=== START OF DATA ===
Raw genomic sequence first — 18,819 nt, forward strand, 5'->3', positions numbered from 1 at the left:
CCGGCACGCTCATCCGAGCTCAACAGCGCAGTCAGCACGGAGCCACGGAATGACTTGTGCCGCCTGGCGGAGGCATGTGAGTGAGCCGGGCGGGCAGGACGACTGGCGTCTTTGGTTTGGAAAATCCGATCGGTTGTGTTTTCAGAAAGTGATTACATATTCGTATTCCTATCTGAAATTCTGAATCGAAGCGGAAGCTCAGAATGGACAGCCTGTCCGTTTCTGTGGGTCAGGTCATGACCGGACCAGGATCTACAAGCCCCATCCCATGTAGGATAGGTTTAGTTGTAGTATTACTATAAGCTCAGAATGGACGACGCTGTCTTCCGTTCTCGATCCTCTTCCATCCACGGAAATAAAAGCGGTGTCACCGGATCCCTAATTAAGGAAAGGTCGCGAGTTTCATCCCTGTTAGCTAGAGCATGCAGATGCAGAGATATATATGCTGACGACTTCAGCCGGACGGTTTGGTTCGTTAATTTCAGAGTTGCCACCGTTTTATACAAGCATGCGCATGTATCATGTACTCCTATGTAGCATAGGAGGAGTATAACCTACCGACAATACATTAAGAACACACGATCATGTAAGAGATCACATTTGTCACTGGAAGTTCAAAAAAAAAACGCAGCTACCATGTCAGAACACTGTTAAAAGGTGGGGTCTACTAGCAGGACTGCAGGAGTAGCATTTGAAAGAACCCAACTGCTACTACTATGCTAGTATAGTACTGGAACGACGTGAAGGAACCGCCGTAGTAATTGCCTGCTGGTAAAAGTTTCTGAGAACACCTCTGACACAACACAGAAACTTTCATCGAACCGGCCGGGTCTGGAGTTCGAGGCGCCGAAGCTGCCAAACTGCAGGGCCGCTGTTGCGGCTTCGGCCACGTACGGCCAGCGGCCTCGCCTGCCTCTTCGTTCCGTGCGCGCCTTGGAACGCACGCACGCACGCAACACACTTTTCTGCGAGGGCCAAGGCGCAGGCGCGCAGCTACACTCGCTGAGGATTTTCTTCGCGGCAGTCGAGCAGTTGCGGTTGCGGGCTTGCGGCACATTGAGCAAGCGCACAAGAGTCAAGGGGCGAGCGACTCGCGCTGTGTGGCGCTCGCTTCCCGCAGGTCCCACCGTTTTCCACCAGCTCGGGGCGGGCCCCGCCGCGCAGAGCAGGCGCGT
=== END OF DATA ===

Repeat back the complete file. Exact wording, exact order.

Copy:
Raw genomic sequence first — 18,819 nt, forward strand, 5'->3', positions numbered from 1 at the left:
CCGGCACGCTCATCCGAGCTCAACAGCGCAGTCAGCACGGAGCCACGGAATGACTTGTGCCGCCTGGCGGAGGCATGTGAGTGAGCCGGGCGGGCAGGACGACTGGCGTCTTTGGTTTGGAAAATCCGATCGGTTGTGTTTTCAGAAAGTGATTACATATTCGTATTCCTATCTGAAATTCTGAATCGAAGCGGAAGCTCAGAATGGACAGCCTGTCCGTTTCTGTGGGTCAGGTCATGACCGGACCAGGATCTACAAGCCCCATCCCATGTAGGATAGGTTTAGTTGTAGTATTACTATAAGCTCAGAATGGACGACGCTGTCTTCCGTTCTCGATCCTCTTCCATCCACGGAAATAAAAGCGGTGTCACCGGATCCCTAATTAAGGAAAGGTCGCGAGTTTCATCCCTGTTAGCTAGAGCATGCAGATGCAGAGATATATATGCTGACGACTTCAGCCGGACGGTTTGGTTCGTTAATTTCAGAGTTGCCACCGTTTTATACAAGCATGCGCATGTATCATGTACTCCTATGTAGCATAGGAGGAGTATAACCTACCGACAATACATTAAGAACACACGATCATGTAAGAGATCACATTTGTCACTGGAAGTTCAAAAAAAAAACGCAGCTACCATGTCAGAACACTGTTAAAAGGTGGGGTCTACTAGCAGGACTGCAGGAGTAGCATTTGAAAGAACCCAACTGCTACTACTATGCTAGTATAGTACTGGAACGACGTGAAGGAACCGCCGTAGTAATTGCCTGCTGGTAAAAGTTTCTGAGAACACCTCTGACACAACACAGAAACTTTCATCGAACCGGCCGGGTCTGGAGTTCGAGGCGCCGAAGCTGCCAAACTGCAGGGCCGCTGTTGCGGCTTCGGCCACGTACGGCCAGCGGCCTCGCCTGCCTCTTCGTTCCGTGCGCGCCTTGGAACGCACGCACGCACGCAACACACTTTTCTGCGAGGGCCAAGGCGCAGGCGCGCAGCTACACTCGCTGAGGATTTTCTTCGCGGCAGTCGAGCAGTTGCGGTTGCGGGCTTGCGGCACATTGAGCAAGCGCACAAGAGTCAAGGGGCGAGCGACTCGCGCTGTGTGGCGCTCGCTTCCCGCAGGTCCCACCGTTTTCCACCAGCTCGGGGCGGGCCCCGCCGCGCAGAGCAGGCGCGT